The daily Nebraskan. ([Lincoln, Neb.) 1901-current, January 28, 1976, Page page 4, Image 4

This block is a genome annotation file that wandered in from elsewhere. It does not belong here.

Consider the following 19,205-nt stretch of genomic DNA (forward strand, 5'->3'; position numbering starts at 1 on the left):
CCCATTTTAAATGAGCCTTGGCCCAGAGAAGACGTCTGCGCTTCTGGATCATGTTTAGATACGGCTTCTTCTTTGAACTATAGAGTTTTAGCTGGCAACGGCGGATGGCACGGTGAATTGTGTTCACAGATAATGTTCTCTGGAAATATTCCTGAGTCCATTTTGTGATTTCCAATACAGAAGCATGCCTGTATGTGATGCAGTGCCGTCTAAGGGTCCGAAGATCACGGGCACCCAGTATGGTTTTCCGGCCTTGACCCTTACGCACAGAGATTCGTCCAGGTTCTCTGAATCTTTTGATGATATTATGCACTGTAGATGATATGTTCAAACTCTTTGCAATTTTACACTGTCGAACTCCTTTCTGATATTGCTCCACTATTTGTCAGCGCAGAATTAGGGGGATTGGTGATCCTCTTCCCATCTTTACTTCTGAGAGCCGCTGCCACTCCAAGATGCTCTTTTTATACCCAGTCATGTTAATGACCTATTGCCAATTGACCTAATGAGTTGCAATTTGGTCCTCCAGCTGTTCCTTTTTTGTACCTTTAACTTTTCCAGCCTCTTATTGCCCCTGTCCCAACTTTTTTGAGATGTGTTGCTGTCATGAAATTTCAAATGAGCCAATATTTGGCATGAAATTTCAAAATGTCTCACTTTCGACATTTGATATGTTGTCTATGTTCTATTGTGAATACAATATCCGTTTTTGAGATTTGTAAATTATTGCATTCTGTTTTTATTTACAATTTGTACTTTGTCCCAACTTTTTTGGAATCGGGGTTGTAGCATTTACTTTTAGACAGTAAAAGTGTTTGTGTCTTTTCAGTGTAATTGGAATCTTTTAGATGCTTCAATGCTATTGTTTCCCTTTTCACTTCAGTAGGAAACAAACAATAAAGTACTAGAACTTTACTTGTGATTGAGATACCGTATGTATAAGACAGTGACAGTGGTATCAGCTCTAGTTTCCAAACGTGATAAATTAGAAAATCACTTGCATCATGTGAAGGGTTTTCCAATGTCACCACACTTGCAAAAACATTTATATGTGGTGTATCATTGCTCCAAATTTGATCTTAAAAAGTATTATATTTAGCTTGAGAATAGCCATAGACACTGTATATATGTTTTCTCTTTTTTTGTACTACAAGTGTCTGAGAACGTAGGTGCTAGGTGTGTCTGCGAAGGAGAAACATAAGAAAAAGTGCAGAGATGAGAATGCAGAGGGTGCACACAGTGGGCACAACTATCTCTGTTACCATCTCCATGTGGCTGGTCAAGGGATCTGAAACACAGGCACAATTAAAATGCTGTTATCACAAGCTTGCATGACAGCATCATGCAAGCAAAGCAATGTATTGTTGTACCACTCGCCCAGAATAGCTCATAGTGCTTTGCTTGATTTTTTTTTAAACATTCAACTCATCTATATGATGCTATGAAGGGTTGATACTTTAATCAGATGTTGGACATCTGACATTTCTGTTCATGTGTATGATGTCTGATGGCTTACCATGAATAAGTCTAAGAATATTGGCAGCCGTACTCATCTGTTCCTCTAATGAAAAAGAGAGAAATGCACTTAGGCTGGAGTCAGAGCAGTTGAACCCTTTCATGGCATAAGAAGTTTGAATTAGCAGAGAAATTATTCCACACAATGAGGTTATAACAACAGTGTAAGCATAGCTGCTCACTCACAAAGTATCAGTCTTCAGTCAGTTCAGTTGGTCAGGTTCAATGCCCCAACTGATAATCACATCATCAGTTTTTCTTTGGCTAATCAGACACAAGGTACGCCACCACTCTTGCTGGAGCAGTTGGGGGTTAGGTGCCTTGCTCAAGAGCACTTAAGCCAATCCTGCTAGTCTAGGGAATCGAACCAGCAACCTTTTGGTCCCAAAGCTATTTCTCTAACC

Wednesday, january 28, 1976 page 4 daily nebraskan U dn. ralpn by ton wheeler HEMIC, Tl SOUP! umr dow suppose THEfLL 00 TO US? MlAX, EfflE, MSt&L mzm is illegal my CAtfT 00 WTMt TO US. 1 1 x mm. UHICH ONE OF yoJ soucArs letters to the edito Dear editpr: ixcasuiiauic men may vinti vu me uumiuh ui hiuu- ion. Still, the belief that abortion is murder finds support in both the Graeco-Roman and the Judaeo-Christian tradi tion and thi belief has been reinforced by the discoveries of modern biology, especially genetics. It is therefore quite outrageous and unfair for Dr. Weston to characterize anti-abortionists as "ill-advised, ill-informed and close minded people incapable of being dynamic" and to lump them together with the oppocnets of sex education (Jan. 21). The pro-abortionists are certainly as guilty of trying to impose their personal moral (or amoral) views on the public as the anti-abortionists, and it is high time their own "undynamic" attitudes (with respect to the nature and the rights of the fetus) be exposed. I note, however, thst in the four pas?! d?votd to this subject, the Daily Nebraska has not seen fit to present the other side. R.D. Stock Dear editor: In reference to Michael Lang's guest opinion, (D. N. Soapbox, Thurs., Jan. 22), may 1 say the question "Is abortion the taking of human life?" is one which may never be answered since the absolute definitions of what is "human" and what is "life" are continually questioned by philosophers, scientists, theologians and the general popu lace in all nations, all cultures. , The morality of abortion may not be a matter of legis lation. It belongs to the realm of the individual con science. If abortions are made illegal, then many are forced to shape their philosophy and religion to the dictates of others. If abortions are legal, not one woman is forced to go against her beliefs. No one is forced into having an abortion. I strongly feel that it must remain a choice. ' DebraHulbert Deaf editor: Friday, while in the Union, t signed a peition to keep T)r. Boyd and Dr. Wenburg.of the Speech Department, at UNL. It seems they didn't get tenure and uniessthey are successful in appealing the decision, they will "have to leave. The rationale for not giving these men tenure 1$ that they haven't written enough published papers. ' You don't have to write a paper to be a good teacher, ' arid these men are good teachers ; Students should be encouraged to sign the petition. ' - Name Withheld ' ' Consider the dilemma of legions of patient UNL residence hall dwellers. . Five years ago; just after former Chancellor James Zumberge took over, he was. faced with a prolonged dispute over visitation in residence halls. Later that year, Margaret Mead told UNL students that they should spend their time trying to achieve greater things than expanded alcohol and visitation rights. Since then residence hall visitation has evolved into the current option system, allowing for floors with no visitation hours, zero to eight visitation hours, zero to fourteen hours and 24 hours a day for graduate students. In those five years, coeducational living was expanded and the Associated Living program at Abel Hall was developed. Not bad for five years. Or is it? ' The latest round of proposed changes for residence hall life emerged last week from Housing Policy Committee (HPC) and Council on Student Life (CSL) perusal, now somewhat scarred but ready to be kicked up the university bureaucratic ladder to the regents. ,.(: " How did it finally look? A proposal supporting 24-hour visitation was passed but a plan for alternate room co-ed living, was mixed. , Alcohol consumption and possession was again put on the drawing board and passed by both groups. As always, these proposals give wide latitude for those who demand a more conserva tive lifestyle. ' '. It's too bad that UNL students and faculty groups didn't give their wholehearted support to all the proposals of the Differentiated Housing Task Force. , . . Careful study and long hours had gone into that report and the objections raised, ranging' from questioning, the need for coeducational floors to citing invasion of privacy under 24-hour visitation, were beside the point. There is no need. But there is room for a choice. Choice of living arrangements comes to respon sible adults. Adults who choose to attend college should have the same choice regarding living accomodations as adults anywhere else. And that is what university students are adults, both legally and socially. One CSL member pointed to this very fact when he said: "This is not an abstract right. The university ought to be offering to students the rights and responsibilities of adults, as an option.' It seems inconsequential to quibble about in vasion of privacy for someone who wants to live in an environment with 24-hour visitation. Social realities' demand that students be given the choice they deserve or they will bend the rules to 'accomodate their lifestyles. Unenforce able rules become meaningless. Too much time for too many years has been given over to arguing about student rights in resi- dence halls. Decisions allowing the choice for all, from most restricted to most open, is the choice that responsible students deserve. - ' Vince Boucher word! Legislature merits praise unheard! for anti-abortion resolution By Del Gustafson On January 22, 1973, the U.S. Supreme Court dis- covered that "meaningful life" begins in the American' fetus six-or seven-months after conception. Last Thursday, the national debate over abortion reached the Nebraska Legislature in the form of a resolu tion urging the U.S. Congress to propose the "Right-to-Life" constitutional amendment. It safely can be inferred from discussion on the resolution that the logical imper atives of the abortion question soar over the heads of a few Nebraska legislators. n It seems obvious that the abortion debate should re volve around one question and one question alcne-h the fetus a human life? If it is a human life, it is entitled to the protection of the state, regardless of the mental " anguish, physical pain, or economic strain development of the fetus may put upon the mother. A civilized man hardly would argue that parents be allowed to terminate their baby's life when facing the most extreme hardship. Likewise, if the fetus differs from the baby only in development and not in kind, it should not be abused. If, however, the fetus is not human (for it cannot be denied that it possesses life) then it may not be accorded the pro tection of the state. At the Legislature, however, grossly irrelevant argu ments were expounded in defense of abortion. State Sens. Ernest Chambers of Omaha and Shirley Marsh of Lincoln argued that even if abortion is illegal, abortions will con-tir.ue-they are "a fact of life"-therefore, abortion should remain legal and the state should not, as Sen. Marsh so eloquently put it, "send abortion underground for the poor." The utterance of the truism that abortions are a fact of life is wholly irrelevant. It is a fact of life that human beings loot, pillage and rape despite laws to the contrary; but I never realized their continued existence was an argu ment for legalization. I always leaned toward the opposite conclusion that since such atrocites continued, it would be the state's duty to strengthen its just instruments of re pression to end them. Nevertheless, man does not know if the genetic com position of the mature adult is complete as conception. On .the basis of such knowledge, the fetus should, in a society which purports to value human life, be granted a right-to-life until the proponents of abortion can prove the fetus is not a human life. . . . - innocent Nice guy Ford soaks poor with new bone-drv budaet By Arthur Hoppe The prestigious National Union for Tax Sanity is wildly enthusiastic about Mr. Ford's lean new $394 billion budget. r - "At last a President has openly adopted the wise fiscal Eolicy we. have been urging for years," says Executive tfrector Homer T. Pettibone, "s03k the poor. Pettibone noted that most'of the $28 billion Mr. Ford trimmed from the budget affected only the old, the sick, the young, the hungry, the uneducated, the crippled, the jobless and other undesirable elements of society. , These savings, he said, will allow every decent Amer ican to enjoy a tax cut-particularly every decccnt Amer ican who is either a corporation or earns more than $10,000 a year. y , Hasn't worked "Ever since Congress passed the graduated income tax in 1913," Pettibone said, "political demogogaes have been demanding that the government soak the rich. It simply hasn't worked. V "For one thing, the rich can afford tax lawyers and accountants who are twice as smart as the Congressmen who write the tax laws. Therefore, any attempt to soak the rich merely results in more billions of tax dollars that aren't paid. ( No wonder we have such a budget deficit. - "Secondly, there are far more poor people than rich pcpla and their numbers are increasing every' day. If we m fcurUing fof taxpayers, surely, -wo should hunt where th 'garha is most plentiful. And isn't it mare equitable to take a dollar from a million taxpayers rather than a million from one millionaire? "Thirdly, it would be foolhardy to give more money to the poor in times of recession and unemployment. They would merely fritter it away on food, clothing and shelter. The rich, however, will spend It on cars, swimming pools, croquet sets and the kind of material possessions that create jobs. , , . "Lastly, do we really wish to penalize success and re ward failure? What has poverty ever done for America? ' Rk:h have made country It is the rich and the rich alone who have made this country what it is today. It is the rich who built our rail roads, our conglomerates and our defense arsenal. And if finished"5"'1 Whcn they 8tarted, they were when they Y ".But Mr' Ford has beer the first President to see clear ' jh old, the sick, the young, the hungry, the un eaucated, the crippled and the jobless are a drain on our sources arid a burdea on our economy. Mr. Ford has wisely acted to reduce that burden by what he rightly de people major tumlnS Post for the American ' ' i?!?1? coultn't be a better description of his new policy to soak the poor." . . 'thu !ltibonf. tecmcd urPHsed when isked If lie didn't feel this new poky was perhaps a bit hesrtlejs. FJ1?W ?Td it be heartless?" he asked incredulously. lS?lkfl0W- Hfl Ford i real nice, guy."